The first sentence, by use of the word us, clearly applies only to matters between Schroders and customer plaintiffs. See Arrants v. Buck, 130 F.3d 636, 638-39, 641 (4th Cir.1997) (determining that under agreement with identical phrase introducing broker lacks standing to enforce); Antinoph v. Laverell Reynolds Sec., Inc., 703 F. Supp. 1185, 1191 (E.D.Pa.1989) (construing similar language as failing to benefit to introducing broker); Adams v. Laidlaw, Adams & Peck, Inc., Civ. A. No. 87-0165, 1987 WL 13388, at *2 (E.D.Pa.1987), aff'd, 845 F.2d 1009 (3d Cir.1988) (same); see also Taylor v. Investors Assoc., Inc., 29 F.3d 211, 213, 216 (5th Cir.1994) (determining that introducing broker and non-signatory to arbitration agreement was not an intended beneficiary); O'Connor v. R.F. Lafferty & Co., Inc., 965 F.2d 893, 902 (3d Cir.1992) (same); McPheeters v. McGinn, Smith and Co., Inc., 953 F.2d 771, 773-74 (2d Cir.1992) (same); Mowbray v. Moseley, Hallgarten, Estabrook & Weeden, Inc., 795 F.2d 1111, 1117 (1st Cir.1986) (same); but see, Nesslage v. York Sec., Inc., 823 F.2d 231, 233 (8th 1987); Okcuoglu v. Hess, Grant & Co., Inc., 580 F. Supp. 749, 751-52 (E.D.Pa.1984).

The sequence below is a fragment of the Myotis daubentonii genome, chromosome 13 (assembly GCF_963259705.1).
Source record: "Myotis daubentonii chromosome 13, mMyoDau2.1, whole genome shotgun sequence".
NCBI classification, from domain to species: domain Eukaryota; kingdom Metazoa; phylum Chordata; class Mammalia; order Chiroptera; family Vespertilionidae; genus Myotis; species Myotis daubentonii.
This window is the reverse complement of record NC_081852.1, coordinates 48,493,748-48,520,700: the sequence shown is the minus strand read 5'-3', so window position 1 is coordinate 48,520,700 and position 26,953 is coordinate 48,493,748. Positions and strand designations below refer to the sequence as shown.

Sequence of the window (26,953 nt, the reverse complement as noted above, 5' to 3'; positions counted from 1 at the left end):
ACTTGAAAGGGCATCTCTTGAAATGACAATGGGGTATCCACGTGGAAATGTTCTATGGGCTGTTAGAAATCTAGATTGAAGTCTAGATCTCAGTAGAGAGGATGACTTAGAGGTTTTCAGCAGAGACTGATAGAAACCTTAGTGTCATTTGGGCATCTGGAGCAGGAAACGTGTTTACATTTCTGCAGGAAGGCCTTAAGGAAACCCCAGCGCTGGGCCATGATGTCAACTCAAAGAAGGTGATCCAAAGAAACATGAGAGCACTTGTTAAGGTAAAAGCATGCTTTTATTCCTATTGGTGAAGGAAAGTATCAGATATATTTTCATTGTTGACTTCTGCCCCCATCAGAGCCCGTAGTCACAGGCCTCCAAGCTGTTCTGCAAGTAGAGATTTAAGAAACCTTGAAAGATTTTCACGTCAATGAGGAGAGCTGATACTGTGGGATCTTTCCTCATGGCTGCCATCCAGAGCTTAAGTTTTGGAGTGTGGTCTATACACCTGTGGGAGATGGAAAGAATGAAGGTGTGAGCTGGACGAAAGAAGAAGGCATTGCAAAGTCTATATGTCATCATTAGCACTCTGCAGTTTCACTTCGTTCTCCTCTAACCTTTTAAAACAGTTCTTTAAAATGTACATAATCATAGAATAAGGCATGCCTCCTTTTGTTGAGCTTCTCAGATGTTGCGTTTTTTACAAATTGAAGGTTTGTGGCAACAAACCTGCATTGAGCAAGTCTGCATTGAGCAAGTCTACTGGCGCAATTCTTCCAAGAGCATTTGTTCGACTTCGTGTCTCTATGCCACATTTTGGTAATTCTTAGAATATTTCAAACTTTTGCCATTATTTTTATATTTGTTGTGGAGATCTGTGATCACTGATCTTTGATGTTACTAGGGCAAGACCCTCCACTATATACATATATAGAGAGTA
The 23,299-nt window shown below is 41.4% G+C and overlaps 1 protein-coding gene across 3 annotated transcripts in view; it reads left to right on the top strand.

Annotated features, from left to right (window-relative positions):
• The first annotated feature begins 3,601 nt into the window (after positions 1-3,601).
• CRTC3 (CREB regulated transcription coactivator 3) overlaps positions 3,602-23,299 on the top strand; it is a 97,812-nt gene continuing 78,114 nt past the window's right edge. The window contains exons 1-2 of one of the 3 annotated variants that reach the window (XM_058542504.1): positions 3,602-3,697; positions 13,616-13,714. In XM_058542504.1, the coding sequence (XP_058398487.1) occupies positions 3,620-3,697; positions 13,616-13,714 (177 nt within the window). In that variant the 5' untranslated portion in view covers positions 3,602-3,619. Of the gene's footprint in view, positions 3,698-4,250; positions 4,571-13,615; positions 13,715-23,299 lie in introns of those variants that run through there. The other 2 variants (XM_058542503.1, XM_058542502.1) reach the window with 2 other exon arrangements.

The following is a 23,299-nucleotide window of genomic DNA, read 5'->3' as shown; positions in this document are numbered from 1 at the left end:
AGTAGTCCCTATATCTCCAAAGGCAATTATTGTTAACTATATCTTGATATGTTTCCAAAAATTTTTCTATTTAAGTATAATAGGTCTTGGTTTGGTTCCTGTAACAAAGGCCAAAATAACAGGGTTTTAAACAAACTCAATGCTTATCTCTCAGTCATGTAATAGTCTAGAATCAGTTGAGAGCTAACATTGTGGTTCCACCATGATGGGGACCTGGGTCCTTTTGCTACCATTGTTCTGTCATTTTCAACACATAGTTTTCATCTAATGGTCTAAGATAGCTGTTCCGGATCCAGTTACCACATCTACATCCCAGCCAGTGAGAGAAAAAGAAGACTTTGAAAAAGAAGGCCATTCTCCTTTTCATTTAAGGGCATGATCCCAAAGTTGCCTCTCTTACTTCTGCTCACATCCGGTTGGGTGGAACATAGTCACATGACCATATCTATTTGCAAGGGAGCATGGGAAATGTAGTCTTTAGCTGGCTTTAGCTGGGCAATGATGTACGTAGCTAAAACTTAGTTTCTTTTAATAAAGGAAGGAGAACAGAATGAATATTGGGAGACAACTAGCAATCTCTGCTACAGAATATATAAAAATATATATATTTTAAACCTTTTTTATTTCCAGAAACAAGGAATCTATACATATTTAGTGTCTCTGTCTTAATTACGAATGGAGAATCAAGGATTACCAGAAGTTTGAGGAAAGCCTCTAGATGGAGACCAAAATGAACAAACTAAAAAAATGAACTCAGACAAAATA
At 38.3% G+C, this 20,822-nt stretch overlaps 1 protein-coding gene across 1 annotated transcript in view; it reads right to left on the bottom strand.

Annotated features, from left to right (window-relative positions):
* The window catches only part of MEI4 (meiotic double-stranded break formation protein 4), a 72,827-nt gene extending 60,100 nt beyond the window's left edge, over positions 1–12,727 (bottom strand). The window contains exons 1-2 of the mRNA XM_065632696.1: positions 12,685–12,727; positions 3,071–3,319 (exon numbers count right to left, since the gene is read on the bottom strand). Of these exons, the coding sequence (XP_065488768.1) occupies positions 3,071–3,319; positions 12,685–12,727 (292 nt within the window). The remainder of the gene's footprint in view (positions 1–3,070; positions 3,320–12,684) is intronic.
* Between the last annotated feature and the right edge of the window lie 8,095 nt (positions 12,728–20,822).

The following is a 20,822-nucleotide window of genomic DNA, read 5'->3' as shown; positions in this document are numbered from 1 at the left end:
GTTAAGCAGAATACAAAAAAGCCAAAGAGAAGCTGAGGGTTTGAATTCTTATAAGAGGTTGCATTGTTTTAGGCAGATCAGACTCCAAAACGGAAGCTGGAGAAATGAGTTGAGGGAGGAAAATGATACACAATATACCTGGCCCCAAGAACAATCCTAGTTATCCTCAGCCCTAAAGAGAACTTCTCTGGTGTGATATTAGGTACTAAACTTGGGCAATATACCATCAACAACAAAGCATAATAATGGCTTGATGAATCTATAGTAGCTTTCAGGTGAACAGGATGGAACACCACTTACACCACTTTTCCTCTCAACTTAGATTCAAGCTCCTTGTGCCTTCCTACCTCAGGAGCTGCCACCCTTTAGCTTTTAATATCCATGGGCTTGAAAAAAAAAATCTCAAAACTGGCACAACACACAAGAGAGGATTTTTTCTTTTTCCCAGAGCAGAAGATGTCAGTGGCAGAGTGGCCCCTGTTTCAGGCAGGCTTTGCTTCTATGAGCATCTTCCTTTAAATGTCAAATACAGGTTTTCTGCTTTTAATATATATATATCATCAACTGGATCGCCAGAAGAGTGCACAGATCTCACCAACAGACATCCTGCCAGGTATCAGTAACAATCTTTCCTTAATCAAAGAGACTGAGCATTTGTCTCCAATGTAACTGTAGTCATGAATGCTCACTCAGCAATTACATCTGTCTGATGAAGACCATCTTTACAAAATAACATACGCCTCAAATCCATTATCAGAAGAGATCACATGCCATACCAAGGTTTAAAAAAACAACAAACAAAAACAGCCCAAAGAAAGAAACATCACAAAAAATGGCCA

First Montauk argues that the second sentence modifies the more expansive language of the first sentence thus contending that First Montauk is fully entitled to compel arbitration of any claims brought by customer plaintiffs against it. This Court disagrees. The last sentence merely requires that any claims involving all three entities must be compelled to arbitration. By use of the word "and," the agreement does not allow for First Montauk to compel arbitration where customer plaintiffs bring suit against only First Montauk and not Schroders. See Everett v. Dickinson & Co., Inc., 929 P.2d 10, 13 (Colo.Ct.App. 1996) (construing identical language as compelling arbitration only where all three entities are involved). The agreement reads "all matters between the undersigned [customer plaintiffs], the undersigned's broker [Fist Montauk] and you [Schroders]." It does not read, e.g., "all matters between the undersigned [customer plaintiffs], the undersigned's broker [Fist Montauk] and/or you [Schroders]," or simply "or you," or delete Schroders from the sentence altogether. See Macaulay v. Norlander, 12 Cal. App. 4th 1, 15 Cal. Rptr. 2d 204, 207 (Cal.Ct.App.1993) (compelling arbitration where agreement read "shall be applicable to all matters between such broker [introducing broker] and you [customers]").